100-foot-long poem and most recently

a mile-wide poem.


That was Tomorrow’s version of the cancellation.

In Iowa City, Dean Jacobsen of the graduate college told me that his brother-in-law was a cameraman for the program. He didn’t work on that episode, but he talked to a cameraman who did. In this version of the cancellation, one of the program’s higher-ups said that I’d written on Joyce’s breasts.

She was wearing a low-cut gown, but not all that low. And I did write across the front, but only the magic marker touched her or the gown in that particular area.

For about two months, I watched the show every night, hoping to see our episode, but I got tired of it and forgot about it.

About a year after the episode, on April Fool’s Day at midnight, the Tomorrow show was scheduled to run excerpts of its worst programs of the past year. I decided to watch.

After three or four programs, it happened. I caught a glimpse, for two seconds or less, of me writing on Joyce, and then the program showed Snyder talking to the man from Alaska.

Our part had been cut, because his part was the main focus of their worst shows of the year program.

It wasn’t technical difficulties. It wasn’t touching breasts difficulties. It was the guy in Alaska who had nothing worth talking about and didn’t know how to speak a full sentence in the first place.


~16. The Poem of the Future

Where to now, O Muse?

By Jay Walljasper

Staff Writer

The Daily Iowan

Wed., July 13, 1977

After considering McLuhanism, paper

shortages, illiterate high school graduates,

the impact of television and the usual tales

of starving authors, the future of writing

becomes a valid topic for discussion.

When asked what direction writing was

headed a number of local writers gave a

wide varierty of responses. Some focussed

on the commercial aspects of writing while

others commented on the state of the art.

No two of them agreed, which probably is

as good an indication as any about the

future of writing.


professor in the Writers Workshop.

“Right now, it’s (writing) doing

amazingly well as far as the attention

certain novels are getting, espcially when

they are in paperback.

It will continue to be hard for new

writers to break in, but once the get in

they will probably find it mor rewarding

(monetarily and fame) than even my

generation did.”

LARRY DOWNES, aspiring professional


“I think that professional writing will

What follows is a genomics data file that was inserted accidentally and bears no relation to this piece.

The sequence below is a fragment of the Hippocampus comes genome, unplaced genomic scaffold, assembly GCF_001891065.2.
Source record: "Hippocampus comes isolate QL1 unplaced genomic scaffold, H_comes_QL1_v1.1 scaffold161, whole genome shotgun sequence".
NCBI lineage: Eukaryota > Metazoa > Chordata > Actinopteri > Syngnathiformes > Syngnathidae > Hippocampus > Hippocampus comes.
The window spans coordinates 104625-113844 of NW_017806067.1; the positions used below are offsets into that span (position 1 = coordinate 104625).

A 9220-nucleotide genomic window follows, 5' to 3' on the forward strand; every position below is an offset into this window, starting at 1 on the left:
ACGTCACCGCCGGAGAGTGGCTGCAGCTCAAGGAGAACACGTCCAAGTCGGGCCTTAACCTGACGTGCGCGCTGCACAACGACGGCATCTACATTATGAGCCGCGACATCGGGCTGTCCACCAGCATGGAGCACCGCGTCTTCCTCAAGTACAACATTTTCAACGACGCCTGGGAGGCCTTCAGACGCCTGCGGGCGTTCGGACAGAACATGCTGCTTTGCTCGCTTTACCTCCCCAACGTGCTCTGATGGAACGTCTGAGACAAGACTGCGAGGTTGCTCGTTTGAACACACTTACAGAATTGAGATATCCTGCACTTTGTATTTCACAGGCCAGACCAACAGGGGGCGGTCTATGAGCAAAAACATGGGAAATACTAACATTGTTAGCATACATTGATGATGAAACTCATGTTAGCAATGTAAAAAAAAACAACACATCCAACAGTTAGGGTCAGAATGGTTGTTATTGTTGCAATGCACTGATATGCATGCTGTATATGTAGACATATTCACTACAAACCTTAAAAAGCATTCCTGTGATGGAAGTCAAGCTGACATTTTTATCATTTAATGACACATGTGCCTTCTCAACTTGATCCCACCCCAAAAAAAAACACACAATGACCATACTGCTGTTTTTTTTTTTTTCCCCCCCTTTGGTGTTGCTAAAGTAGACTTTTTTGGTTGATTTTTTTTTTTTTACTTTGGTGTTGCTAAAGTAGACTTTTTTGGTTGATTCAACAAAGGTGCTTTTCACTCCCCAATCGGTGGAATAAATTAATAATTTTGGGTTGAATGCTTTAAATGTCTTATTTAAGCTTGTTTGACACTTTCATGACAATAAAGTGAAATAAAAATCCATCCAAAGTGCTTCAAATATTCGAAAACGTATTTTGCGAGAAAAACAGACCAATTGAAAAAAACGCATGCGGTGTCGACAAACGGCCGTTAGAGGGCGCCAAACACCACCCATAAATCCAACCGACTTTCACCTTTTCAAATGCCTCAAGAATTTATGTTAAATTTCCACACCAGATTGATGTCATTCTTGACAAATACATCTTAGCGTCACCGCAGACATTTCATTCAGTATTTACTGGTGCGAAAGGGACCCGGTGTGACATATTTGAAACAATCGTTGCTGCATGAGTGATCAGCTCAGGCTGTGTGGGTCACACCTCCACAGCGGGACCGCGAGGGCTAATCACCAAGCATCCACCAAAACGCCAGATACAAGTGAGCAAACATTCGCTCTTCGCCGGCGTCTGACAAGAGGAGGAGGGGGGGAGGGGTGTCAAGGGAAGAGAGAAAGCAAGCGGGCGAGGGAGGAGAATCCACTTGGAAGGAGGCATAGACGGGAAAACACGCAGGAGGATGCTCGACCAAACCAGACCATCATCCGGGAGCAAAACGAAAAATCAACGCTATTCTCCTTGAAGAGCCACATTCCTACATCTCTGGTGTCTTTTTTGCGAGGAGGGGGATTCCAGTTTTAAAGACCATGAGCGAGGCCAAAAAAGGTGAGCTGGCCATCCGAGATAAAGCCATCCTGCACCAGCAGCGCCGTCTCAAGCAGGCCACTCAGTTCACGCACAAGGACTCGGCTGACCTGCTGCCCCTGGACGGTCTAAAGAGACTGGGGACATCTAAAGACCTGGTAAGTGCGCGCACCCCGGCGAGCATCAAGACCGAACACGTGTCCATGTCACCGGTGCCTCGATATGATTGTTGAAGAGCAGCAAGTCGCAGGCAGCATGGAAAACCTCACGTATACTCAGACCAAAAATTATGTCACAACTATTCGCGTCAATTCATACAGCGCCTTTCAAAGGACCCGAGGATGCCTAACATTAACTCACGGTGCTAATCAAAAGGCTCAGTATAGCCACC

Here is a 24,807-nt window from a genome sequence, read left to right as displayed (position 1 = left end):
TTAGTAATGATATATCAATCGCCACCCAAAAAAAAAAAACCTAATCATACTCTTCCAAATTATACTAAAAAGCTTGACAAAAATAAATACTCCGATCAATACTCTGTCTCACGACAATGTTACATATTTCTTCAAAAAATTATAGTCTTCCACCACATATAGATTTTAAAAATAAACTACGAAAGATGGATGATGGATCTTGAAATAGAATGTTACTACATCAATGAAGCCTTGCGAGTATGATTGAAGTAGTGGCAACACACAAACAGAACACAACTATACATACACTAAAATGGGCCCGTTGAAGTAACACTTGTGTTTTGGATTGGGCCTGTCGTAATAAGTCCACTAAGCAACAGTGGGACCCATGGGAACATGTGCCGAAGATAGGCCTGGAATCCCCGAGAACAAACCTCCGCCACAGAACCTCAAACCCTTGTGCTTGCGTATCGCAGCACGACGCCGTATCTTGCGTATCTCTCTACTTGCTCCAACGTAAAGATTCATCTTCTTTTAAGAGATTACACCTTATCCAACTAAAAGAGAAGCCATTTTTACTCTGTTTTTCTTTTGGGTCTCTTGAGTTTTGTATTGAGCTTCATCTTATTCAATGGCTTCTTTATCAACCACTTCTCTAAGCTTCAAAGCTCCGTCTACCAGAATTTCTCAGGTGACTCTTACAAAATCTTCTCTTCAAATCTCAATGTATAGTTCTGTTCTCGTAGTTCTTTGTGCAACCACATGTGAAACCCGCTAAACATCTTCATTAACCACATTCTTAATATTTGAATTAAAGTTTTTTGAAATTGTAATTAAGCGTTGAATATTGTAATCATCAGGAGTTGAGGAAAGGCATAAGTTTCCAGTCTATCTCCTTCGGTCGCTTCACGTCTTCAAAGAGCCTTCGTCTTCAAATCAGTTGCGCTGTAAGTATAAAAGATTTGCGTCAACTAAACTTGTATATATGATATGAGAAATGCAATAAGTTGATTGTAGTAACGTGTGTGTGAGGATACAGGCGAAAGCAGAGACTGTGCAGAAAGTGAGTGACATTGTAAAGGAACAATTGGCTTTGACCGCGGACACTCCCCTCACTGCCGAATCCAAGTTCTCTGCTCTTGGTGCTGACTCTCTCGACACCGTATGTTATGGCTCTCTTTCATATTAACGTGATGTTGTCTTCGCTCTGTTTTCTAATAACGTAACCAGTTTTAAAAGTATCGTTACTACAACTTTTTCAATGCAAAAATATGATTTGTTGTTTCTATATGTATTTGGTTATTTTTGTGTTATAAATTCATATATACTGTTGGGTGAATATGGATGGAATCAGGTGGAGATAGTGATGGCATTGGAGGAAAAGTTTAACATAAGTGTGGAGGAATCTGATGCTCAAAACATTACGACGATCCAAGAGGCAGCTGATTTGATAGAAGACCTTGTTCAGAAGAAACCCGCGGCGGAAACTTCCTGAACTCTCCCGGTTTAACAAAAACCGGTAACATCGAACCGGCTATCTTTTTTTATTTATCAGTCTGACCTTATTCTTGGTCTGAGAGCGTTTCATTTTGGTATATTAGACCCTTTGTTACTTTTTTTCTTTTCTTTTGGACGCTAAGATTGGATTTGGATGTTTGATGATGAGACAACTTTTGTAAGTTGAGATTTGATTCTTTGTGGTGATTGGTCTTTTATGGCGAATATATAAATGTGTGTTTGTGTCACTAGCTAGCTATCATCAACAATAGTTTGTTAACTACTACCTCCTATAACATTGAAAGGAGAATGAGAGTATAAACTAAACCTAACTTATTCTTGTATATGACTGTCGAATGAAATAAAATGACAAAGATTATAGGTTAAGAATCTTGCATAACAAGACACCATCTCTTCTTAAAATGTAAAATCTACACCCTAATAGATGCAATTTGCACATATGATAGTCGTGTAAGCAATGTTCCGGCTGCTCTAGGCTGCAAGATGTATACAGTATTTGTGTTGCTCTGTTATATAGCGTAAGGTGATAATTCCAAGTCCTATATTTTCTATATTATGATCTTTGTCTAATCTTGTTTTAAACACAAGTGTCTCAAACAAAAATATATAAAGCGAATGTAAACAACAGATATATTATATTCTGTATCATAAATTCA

swing back into more discipline, that is a

return to the basic techniques, in pieces of

work. Experimentalism has reached a

point where people are losing origntation

with the original structures of words as

seen by growing illiteracy among high

school graduates.

DAVE MORICE, poet and instructor of a

poetry class for older people.

“In the next few years, poetry will

become an everyday experience. People

will see it in public places, not just graffiti,

but real poetry in places like newspapers,

billboards, backs of cereal boxes, maybe

on the sides of cards...Poetry is being

knocked off the pedestal and onto the

newspaper page.

ALLAN KORNBLUM, poet and owner of

the Toothpaste Press.

“I think that the future of writing will more

and more include the possibility of

celebration in literature as opposed to the

last 50 years development of the language

of delusion and disgust.

“I see small presses doing the

preliminary publishing of writers because

the major publishers are so large they are

unable to print an edition of only 20,000


MICHAEL GLICKSOHN, science fiction

writer from Toronto.

“I would say whatever the future of

writing as a whole, sciewnce fiction wil be

increasingly a part of it, not onlhy because it

is one of the few remaining areas for

publication of short fiction, but also

because the financial potential of science

fiction is growing year by year.”

MARVIN BELL, poet and professor in

the Writers Workshop.

“Questions about the future of writing

are questions about culture and not about

art and are probably irrelevent to serious

writers who write because they need to. I

think also that the audience for serious

writing was never large, but the value of it

for the reader was never measured by the

extent of the audience. It’s still true that

one word is worth a thousand pictures.”